During this period, great building structures and sculptures in the “Asuka style” were erected. A census in 624 records 46 temples, ancient texts mention “24 temples of the capital” in 680, and “the Seven Temples” in 690.
What we must make of ancient Asuka’s culture is to be gleaned from the architectural remains of Asuka’s many temples including the Asukadera temple, Horyuji temple in Ikaruga, and that of Yamadadera Kairou.
Temples and temple complexes
Built by Soga no Umako in 588 and completed in 596, Asukadera is known to be Japan’s first official temple. The magnificent temple’s ruins, lay claims to be among Japan’s oldest temples, housing the bronze Buddha statue of the Asuka Daibutsu. A great temple, covering 200 meters on one side, it is known that Korean workmen from Paekche (Kudara in Japanese) were engaged for its construction.
Other great temples at Shitennoji and Ikaruga, were built on a plan that had a rectangular garan inner precinct that was enclosed by a roofed corridor and to be entered from the south through the middle gate (chumon). Within the precinct was a pagoda, a main hall (kondo), a lecture hall (kodo).
Ikarugadera was destroyed by fire. Renamed Horyuji when it was rebuilt, the renewed temple had a new innovative design element that moved the pagoda from its traditionally central position to the west side of the compound and opposite to the main hall on the east side.
Begun construction in A.D. 587 by Emperor Yomei but completed in 607 by Empress Suiko and Prince Shotoku, Horyuji is today Japan’s oldest existing temple complex. Horyuji’s structures — the Five-story Pagoda (Goju no To), the Golden Hall (Kondo), the Inner Gate (Chumon) and most of the surrounding Corridor (Kairo) are also the world’s oldest surviving buildings.
Yakushi Temple was ordered to be built in 680 by Emperor Temmu when Empress Jito fell ill. The temple was designed with a rectangular inner precinct with the main hall positioned at its center and its two pagodas, one to the east and one to the west.
Chinese-style palaces and capitals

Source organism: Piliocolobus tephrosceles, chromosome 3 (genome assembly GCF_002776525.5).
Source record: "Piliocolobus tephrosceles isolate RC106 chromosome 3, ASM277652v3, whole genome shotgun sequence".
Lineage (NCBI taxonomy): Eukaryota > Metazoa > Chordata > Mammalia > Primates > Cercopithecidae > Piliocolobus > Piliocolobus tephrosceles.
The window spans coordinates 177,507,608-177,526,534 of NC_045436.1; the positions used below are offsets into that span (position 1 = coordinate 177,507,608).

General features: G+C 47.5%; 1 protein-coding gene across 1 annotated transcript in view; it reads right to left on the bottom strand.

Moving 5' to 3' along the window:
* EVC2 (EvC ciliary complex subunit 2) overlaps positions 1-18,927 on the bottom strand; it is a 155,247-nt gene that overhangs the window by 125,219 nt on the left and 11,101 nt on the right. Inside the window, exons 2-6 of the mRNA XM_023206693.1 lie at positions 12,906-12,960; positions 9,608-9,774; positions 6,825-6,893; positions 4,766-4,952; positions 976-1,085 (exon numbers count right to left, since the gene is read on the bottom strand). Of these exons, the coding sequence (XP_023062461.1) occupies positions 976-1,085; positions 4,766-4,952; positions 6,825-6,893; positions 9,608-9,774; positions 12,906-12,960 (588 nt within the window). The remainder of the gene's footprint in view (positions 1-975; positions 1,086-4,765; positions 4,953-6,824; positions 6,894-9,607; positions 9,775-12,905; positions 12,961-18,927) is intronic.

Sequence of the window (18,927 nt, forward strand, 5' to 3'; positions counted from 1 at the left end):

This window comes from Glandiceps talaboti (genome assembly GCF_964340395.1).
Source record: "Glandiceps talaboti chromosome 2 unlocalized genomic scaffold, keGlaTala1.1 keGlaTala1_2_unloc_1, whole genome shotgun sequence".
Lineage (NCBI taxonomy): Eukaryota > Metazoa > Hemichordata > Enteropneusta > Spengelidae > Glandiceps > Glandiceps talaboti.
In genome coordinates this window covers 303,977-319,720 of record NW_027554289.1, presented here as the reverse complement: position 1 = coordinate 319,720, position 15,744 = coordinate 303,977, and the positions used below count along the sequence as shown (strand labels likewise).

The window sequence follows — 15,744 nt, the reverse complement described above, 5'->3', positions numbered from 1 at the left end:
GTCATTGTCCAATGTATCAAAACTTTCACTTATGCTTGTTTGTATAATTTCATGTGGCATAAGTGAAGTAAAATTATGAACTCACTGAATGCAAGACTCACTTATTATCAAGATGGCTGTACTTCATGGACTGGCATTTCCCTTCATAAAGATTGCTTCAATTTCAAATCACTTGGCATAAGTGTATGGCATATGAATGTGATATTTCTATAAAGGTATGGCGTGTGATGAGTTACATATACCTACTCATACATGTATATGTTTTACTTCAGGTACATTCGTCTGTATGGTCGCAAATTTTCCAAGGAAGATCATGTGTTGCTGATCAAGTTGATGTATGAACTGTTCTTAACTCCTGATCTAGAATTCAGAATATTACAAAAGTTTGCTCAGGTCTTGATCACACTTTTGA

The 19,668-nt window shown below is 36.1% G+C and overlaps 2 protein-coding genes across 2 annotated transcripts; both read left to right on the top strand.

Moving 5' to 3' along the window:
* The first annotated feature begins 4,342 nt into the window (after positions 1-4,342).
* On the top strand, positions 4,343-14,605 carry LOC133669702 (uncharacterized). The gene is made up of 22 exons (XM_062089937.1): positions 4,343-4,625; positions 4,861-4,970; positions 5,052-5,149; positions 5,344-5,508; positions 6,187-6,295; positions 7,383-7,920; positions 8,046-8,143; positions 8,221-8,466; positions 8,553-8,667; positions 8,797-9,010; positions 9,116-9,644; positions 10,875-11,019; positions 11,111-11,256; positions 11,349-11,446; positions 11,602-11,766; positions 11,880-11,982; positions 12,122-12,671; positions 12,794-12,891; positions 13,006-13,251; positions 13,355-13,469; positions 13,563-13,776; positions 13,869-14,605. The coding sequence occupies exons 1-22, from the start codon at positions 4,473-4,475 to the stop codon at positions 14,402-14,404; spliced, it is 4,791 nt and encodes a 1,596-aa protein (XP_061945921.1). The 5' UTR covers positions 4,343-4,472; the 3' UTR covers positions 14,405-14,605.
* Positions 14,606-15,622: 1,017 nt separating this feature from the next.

The Asuka Kiyomihara Palace was where Emperor Temmu and Empress Jito resided from 672 to 694. Nihon shoki mentions that the palace complex had a hall of state (daigokuden), great gates, gardens, the imperial residence and ministry buildings and administrative offices — all of which suggest Chinese design. A semi-urban capital district (kyo) grew up around the palace and a Capital Office was established to govern it.
Archaeological excavations have unearthed an elaborate drainage or irrigation system as well as unusually shaped stone fountains in the ancient palace gardens.
Excavations of the palace site of Emperor Kotoku revealed even more clearly that the palace plans followed the Chinese model. The palace built between 645 and 653 in the capital city of Naniwakyo contained a large compound (chodoin) containing the Eight Ministries and behind it a smaller one, entered through a massive gate, that contained the quarters of the emperor.
Roving palaces and revolving courts
which used to flutter the sleeves
of lovely ladies
aimlessly blow on in vain
now that the court moved away.
– Manyoshu, book 1, poem 51
This poem from Manyoshi, alludes to the custom during the Asuka era, whereby the imperial family by custom resided out of multiple palaces and conducted state affairs from mobile courts. It was the practice for the ruler to build one or more palaces sometimes including a summer palace, or a new palace would be relocated for reasons of ritual cleansing and purity after the death of the previous sovereign. But the practice was expensive and it prevented the development of a stable political order.
Fujiwara-no-Miya was occupied by Empress Jito at the end of the Asuka period from 694 until 710, and it was the first palace to house multi-generations of the imperial family. Located in the northern part of the planned city Fujiwarakyo, both the palace and the city with its grid layout, were closely modeled on the Chinese pattern.
The Asuka Style
In early temple-building, the pagoda was of symbolic importance and usually was placed in a central position. In Asuka, multiple golden halls usually surrounded a central pagoda in the late 6th century at Asukadera, but later the pagoda lost its imprtance and became more ornamental so that in later 7th century designs, two or more pagodas would frame a centrally positioned golden hall instead.
Some of the elements that clearly indicate the Asuka style of architecture found in the four oldest Horyuji structures are:
- the cloud-pattern bracket arms that support the eaves of pagodas;
- a slight convex line on the pagoda columns (called entasis);
- the stylized swastika pattern in the ornamental railings;
- the inverted V-shaped struts beneath them.